UW News

December 1, 1997

Wake up during surgery? Chances are reduced with innovative new brain wave monitors at UW Medical Center

It’s every patient’s worst nightmare: the thought of undergoing surgery with inadequate anesthesia; of feeling the cut of the surgeon’s knife, but being unable to tell anyone that you’re not completely unconscious. While such “intraoperative awareness” is an infrequent occurrence, it’s not entirely unheard of.
The chance of such a rare event is now even less at University of Washington Medical Center, one of the first hospitals in the country to install a new state-of-the-art brain-wave monitoring system in every one of its operating rooms.

“It’s something many anesthesiologists don’t like to think about,” said Dr. Andrew Bowdle, associate professor of anesthesiology at UW Medical Center. “It’s a problem to the extent that there are very few statistics on intraoperative awareness. The information is mostly anecdotal, and it hasn’t been well studied. But clearly, it happens occasionally, and when it does, it’s devastating for both the patient and the anesthesiologist. This monitor goes a long way toward preventing it.”

The new system, called the Bispectral Index, offers the first direct method of measuring the effects of anesthetic and sedative agents on the brain, using an enhanced EEG (electroencephalogram) monitor.

In addition to displaying raw EEG data, the system analyzes the patient’s brain wave pattern and converts it into a “depth of sedation” number between 0 (indicating no brain activity) and 100 (fully awake). The target number for an anesthetized patient is approximately 50 to 60.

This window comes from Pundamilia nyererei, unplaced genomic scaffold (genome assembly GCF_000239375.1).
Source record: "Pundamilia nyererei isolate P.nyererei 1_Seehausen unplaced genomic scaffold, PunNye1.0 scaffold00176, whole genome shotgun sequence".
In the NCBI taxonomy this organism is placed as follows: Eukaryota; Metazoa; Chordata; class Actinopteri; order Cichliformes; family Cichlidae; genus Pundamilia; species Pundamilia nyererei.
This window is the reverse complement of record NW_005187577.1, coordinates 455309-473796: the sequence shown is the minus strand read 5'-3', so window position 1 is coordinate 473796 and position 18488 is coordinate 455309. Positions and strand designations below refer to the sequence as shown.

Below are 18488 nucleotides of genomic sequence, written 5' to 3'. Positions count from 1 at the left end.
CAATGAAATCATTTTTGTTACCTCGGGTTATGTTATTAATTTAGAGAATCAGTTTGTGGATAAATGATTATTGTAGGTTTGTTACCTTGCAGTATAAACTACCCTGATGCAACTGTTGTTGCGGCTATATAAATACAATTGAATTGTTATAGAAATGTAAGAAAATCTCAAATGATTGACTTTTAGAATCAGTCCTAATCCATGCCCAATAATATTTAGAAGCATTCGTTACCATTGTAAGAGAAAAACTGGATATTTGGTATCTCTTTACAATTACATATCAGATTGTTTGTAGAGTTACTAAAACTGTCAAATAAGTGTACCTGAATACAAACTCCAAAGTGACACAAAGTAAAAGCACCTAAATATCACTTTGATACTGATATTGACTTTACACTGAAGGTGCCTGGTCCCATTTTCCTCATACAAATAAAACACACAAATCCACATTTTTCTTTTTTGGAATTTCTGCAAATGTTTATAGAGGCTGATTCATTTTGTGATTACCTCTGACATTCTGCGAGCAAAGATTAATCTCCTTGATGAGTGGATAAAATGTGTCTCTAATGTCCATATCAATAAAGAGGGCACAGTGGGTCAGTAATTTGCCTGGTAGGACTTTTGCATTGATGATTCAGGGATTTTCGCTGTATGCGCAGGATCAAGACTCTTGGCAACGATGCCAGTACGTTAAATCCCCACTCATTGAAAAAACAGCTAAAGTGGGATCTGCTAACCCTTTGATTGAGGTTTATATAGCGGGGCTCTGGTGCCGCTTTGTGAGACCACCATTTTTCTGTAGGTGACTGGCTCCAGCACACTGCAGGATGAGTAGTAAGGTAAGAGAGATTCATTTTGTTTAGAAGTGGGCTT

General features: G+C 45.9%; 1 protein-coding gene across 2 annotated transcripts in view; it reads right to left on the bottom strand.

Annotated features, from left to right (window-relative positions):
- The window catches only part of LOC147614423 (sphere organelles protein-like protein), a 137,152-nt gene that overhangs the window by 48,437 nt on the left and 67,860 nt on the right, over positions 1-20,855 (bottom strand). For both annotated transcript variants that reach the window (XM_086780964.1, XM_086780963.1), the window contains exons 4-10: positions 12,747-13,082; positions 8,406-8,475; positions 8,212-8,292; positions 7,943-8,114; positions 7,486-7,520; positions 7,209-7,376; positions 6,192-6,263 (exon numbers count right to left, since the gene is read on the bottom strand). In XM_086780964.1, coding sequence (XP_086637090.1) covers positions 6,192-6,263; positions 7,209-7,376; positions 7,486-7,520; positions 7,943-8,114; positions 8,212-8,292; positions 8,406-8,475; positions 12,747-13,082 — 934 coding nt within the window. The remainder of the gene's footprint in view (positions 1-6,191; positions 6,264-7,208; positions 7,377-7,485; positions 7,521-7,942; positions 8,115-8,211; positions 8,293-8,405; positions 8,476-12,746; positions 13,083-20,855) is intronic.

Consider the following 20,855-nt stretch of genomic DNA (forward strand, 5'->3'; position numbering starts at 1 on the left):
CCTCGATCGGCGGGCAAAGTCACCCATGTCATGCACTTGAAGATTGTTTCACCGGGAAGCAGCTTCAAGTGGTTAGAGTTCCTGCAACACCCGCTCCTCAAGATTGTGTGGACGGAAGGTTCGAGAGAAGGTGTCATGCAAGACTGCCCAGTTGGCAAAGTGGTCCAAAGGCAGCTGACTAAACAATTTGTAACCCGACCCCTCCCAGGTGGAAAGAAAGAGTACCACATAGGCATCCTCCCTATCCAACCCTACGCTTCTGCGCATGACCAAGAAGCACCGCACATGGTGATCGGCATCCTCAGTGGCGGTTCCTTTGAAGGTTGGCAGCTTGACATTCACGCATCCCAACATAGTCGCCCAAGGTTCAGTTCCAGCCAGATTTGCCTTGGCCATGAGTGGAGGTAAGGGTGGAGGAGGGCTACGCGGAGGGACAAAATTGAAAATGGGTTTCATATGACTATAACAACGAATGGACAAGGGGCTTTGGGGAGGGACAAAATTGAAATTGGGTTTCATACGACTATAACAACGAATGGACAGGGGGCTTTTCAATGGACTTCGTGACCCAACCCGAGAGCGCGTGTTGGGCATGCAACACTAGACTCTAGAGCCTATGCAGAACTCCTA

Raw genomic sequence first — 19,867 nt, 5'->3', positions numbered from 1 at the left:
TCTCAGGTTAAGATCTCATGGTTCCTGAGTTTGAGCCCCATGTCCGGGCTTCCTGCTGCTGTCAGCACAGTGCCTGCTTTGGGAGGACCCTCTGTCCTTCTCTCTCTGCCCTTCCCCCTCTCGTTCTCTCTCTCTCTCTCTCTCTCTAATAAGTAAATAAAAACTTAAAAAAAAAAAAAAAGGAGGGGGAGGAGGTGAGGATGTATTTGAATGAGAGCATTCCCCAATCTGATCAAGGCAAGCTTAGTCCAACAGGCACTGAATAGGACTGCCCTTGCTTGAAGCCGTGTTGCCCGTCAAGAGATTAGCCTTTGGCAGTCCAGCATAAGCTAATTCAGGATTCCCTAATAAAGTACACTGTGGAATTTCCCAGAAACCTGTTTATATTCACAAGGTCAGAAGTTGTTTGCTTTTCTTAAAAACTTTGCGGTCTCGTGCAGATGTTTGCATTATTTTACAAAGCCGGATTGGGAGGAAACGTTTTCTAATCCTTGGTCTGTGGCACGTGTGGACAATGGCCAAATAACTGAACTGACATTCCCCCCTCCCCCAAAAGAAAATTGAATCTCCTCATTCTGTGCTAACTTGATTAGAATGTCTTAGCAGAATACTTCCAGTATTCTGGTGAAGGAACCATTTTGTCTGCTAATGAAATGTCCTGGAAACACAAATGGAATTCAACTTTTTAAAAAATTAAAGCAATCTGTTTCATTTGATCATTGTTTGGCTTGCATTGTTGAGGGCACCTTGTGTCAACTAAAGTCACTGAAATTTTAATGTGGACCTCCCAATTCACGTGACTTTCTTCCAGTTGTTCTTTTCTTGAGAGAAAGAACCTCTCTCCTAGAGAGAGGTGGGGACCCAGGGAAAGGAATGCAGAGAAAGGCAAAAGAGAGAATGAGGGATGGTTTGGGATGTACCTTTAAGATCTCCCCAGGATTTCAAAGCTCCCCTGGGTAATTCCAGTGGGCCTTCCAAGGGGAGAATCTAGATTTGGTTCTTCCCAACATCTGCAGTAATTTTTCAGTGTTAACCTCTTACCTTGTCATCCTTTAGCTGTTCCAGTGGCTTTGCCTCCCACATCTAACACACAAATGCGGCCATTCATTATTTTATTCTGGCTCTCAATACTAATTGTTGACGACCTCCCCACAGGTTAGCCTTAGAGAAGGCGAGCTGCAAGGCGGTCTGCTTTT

The new system offers a number of advantages in addition to allaying patient fears about inadequate anesthesia, said Bowdle — not least of which is the cost savings from being able to administer the right amount of anesthetic agent to keep the patient’s brain waves at an optimum level. Without the system, anesthesiologists may administer more drugs than necessary to make sure their patients are completely unconscious during surgery.

Another plus: without the extra depth of anesthesia, patients awaken more quickly after surgery.

The Bispectral Index system also overcomes a disadvantage inherent in earlier use of EEG in surgical settings: the electrodes that attach to the skin are “self-prepping.” No preparation of the skin is needed other than an alcohol wipe, so the anesthesiologist can quickly prepare the patient, attach the leads and establish good electrical contacts.

“There was a lot of skepticism about this system when it was first offered,” said Bowdle. “People have been trying to use EEGs to monitor anesthesia depth for a couple of decades. But clinical trials have shown that this is really a substantial achievement.” UW Medical Center now has about 20 of the devices in use.

In fact, said Bowdle, when a patient arrived at the medical center recently carrying a copy of a Time magazine article on the device (11/3/97, p. 96), the anesthesia staff was able to reassure him that the monitor would be used during his surgery.

“This is a significant advance in the history of anesthesia — being able to accurately measure the depth of sedation by direct, noninvasive means,” said Bowdle. “We would use this system even if it weren’t reducing costs, because of its ability to reduce intraoperative awareness and shorten recovery time.”

In addition to using the Bispectral Index for routine patient care, the UW Department of Anesthesiology is doing research to further understand the use of EEG for monitoring anesthesia, under the direction of Dr. Janet Pavlin.

Unexpected wakeups occur in at least 40,000 of the country’s 20 million annual surgeries, according to Dr. Peter Sebel, an anesthesiologist at Emory University who has studied the problem. In almost all such cases, the pain killers keep working and the patient feels only pressure. But Sebel estimates that in at least 400 cases annually, patients actually feel pain. The Bispectral Index is manufactured by Aspect Medical Systems, Inc. of Natick, Mass.